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Work and play: Disease spread, social behaviour and data collection in schools Dr Jenny Gage, Dr Andrew Conlan, Dr Ken Eames

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Modelling the spread of diseases with mathematics Mathematicians try to find ways to model how diseases spread. The Standing Disease (an activity in the presentation Epidemics: Introduction) is a simple way to do this … … but it doesnt explain why after a rapid rise in infections there is a peak, and then the rate of infection starts to drop. 51015202530 Weeks 200 400 600 800 Deaths

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Modelling the spread of diseases with mathematics Mathematicians try to find ways to model how diseases spread. The Standing Disease (an activity in the presentation Epidemics: Introduction) is a simple way to do this … … but it doesnt explain why after a rapid rise in infections there is a peak, and then the rate of infection starts to drop. 51015202530 Weeks 200 400 600 800 Deaths

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Reproductive Ratio Definition: Average number of people an infected person infects at the start of an epidemic. R0R0 R0R0

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Reproductive Ratio Definition: Average number of people an infected person infects at the start of an epidemic. R0R0 R0R0 What is R 0 for the Standing Disease?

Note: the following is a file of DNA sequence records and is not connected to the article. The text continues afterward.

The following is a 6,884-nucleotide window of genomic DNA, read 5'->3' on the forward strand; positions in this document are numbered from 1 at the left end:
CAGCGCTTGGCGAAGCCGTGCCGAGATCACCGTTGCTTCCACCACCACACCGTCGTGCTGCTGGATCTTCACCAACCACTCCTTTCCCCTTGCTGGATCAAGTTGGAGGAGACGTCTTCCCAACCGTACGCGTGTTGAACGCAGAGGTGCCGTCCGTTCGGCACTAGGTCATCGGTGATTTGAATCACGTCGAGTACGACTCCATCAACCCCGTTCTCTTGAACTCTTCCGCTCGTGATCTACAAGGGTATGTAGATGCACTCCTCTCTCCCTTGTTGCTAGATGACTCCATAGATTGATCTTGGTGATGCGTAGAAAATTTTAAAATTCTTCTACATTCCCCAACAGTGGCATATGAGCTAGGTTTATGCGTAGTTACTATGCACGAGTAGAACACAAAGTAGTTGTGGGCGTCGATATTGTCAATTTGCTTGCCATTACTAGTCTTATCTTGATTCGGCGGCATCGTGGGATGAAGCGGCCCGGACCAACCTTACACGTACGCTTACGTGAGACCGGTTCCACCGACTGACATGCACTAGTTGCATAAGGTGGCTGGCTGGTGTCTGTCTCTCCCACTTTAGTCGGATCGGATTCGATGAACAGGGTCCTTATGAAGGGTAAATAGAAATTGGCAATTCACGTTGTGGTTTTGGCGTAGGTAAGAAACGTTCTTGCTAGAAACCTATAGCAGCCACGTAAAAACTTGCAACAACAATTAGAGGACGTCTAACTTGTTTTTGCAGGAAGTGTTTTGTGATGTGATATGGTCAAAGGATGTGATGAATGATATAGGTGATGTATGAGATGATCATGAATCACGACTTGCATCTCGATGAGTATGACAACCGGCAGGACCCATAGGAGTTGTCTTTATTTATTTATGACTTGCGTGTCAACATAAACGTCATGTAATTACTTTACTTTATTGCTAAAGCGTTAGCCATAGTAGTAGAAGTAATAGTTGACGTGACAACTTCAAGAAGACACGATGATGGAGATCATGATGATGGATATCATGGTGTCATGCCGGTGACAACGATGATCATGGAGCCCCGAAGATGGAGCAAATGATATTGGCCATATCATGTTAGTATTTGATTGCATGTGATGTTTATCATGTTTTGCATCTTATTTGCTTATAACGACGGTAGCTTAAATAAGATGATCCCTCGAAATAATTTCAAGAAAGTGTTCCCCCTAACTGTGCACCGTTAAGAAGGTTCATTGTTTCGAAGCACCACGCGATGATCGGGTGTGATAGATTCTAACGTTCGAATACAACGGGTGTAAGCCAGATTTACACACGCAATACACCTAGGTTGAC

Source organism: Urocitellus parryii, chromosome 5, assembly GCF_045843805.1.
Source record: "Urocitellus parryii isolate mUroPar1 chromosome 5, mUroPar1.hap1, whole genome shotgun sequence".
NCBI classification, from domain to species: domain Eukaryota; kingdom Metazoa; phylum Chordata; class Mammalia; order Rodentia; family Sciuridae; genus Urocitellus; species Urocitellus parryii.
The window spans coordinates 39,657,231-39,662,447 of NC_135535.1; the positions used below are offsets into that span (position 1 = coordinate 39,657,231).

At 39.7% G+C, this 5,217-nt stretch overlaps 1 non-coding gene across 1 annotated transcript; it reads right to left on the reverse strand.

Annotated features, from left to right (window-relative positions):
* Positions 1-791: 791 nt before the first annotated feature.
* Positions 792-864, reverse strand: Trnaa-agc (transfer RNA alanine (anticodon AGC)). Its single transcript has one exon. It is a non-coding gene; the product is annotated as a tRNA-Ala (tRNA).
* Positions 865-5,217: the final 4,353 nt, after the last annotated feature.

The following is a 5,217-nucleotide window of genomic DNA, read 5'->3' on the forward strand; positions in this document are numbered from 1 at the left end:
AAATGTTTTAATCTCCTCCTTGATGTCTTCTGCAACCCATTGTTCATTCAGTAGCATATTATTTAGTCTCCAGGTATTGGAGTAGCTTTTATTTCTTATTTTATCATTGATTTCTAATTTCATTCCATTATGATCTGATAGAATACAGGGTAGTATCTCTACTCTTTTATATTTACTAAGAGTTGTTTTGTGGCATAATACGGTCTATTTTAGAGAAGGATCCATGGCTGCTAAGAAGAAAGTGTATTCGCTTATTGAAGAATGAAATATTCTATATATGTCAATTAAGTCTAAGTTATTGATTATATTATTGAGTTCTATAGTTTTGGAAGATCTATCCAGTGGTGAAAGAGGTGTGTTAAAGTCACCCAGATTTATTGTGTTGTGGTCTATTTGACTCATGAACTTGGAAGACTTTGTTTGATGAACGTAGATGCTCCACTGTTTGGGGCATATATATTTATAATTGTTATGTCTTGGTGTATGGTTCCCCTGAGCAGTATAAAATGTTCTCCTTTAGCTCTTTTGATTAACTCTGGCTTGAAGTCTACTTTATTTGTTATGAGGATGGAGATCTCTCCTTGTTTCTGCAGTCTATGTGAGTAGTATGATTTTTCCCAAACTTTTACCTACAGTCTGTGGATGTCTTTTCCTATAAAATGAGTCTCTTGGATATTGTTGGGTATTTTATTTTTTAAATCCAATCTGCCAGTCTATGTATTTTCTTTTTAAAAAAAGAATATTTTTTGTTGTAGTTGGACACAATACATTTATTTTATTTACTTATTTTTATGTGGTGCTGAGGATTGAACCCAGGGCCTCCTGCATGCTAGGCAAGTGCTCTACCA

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Reproductive Ratio Definition: Average number of people an infected person infects at the start of an epidemic. R 0 = 2 R0R0 R0R0

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Reproductive Ratio Definition: Average number of people an infected person infects at the start of an epidemic. R 0 = 2 51015202530 Weeks 200 400 600 800 Deaths R 0 = ?? R0R0 R0R0

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R 0 is a measure of how quickly an epidemic will take off… Reproductive Ratio R0R0 R0R0

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R 0 is a measure of how quickly an epidemic will take off… Reproductive Ratio R0R0 R0R0

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R 0 is a measure of how quickly an epidemic will take off… Reproductive Ratio R0R0 R0R0

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R 0 is a measure of how quickly an epidemic will take off… R 0 > 1 Cases increase each step Reproductive Ratio R0R0 R0R0

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R 0 is a measure of how quickly an epidemic will take off… R 0 > 1 Cases increase each step Reproductive Ratio R0R0 R0R0

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So we can understand the start of an outbreak, but what happens next? Why does the number of cases peak and then decrease? Is there no one left to infect? Has the disease changed its nature? Discussion

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So we can understand the start of an outbreak, but what happens next? Why does the number of cases peak and then decrease? Is there no one left to infect? Has the disease changed its nature? Discussion Make a mathematical model to explore what is happening …